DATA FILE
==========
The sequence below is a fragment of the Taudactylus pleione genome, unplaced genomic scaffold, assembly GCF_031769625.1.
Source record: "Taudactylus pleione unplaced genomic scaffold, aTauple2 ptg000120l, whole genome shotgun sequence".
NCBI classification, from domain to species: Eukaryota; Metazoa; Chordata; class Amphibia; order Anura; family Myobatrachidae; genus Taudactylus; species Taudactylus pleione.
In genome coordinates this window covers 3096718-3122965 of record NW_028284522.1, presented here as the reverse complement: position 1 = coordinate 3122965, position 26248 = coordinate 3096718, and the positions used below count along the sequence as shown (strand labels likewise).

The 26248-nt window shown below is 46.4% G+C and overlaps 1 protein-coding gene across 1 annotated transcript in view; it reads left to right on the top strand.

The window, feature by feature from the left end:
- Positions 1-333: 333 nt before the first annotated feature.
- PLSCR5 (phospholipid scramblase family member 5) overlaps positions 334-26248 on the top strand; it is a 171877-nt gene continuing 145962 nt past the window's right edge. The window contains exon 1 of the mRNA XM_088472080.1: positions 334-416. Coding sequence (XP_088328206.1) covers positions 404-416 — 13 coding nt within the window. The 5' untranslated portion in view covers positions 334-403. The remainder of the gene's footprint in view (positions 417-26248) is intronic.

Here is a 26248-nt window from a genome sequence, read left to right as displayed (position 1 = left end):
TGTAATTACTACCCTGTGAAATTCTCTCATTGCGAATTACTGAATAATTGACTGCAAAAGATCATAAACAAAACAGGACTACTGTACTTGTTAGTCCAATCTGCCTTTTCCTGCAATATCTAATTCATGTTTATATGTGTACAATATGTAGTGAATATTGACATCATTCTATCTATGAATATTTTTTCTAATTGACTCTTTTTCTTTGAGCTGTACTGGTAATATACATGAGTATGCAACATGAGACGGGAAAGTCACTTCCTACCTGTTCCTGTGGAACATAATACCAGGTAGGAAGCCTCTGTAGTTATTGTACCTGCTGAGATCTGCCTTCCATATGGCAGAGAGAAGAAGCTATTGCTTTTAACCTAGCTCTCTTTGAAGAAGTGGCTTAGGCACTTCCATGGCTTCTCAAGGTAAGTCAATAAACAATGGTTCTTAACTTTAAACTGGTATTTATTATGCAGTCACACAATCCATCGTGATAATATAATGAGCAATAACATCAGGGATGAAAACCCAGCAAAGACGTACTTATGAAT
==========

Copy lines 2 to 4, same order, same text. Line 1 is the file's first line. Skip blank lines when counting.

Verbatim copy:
Source record: "Taudactylus pleione unplaced genomic scaffold, aTauple2 ptg000120l, whole genome shotgun sequence".
NCBI classification, from domain to species: Eukaryota; Metazoa; Chordata; class Amphibia; order Anura; family Myobatrachidae; genus Taudactylus; species Taudactylus pleione.
In genome coordinates this window covers 3096718-3122965 of record NW_028284522.1, presented here as the reverse complement: position 1 = coordinate 3122965, position 26248 = coordinate 3096718, and the positions used below count along the sequence as shown (strand labels likewise).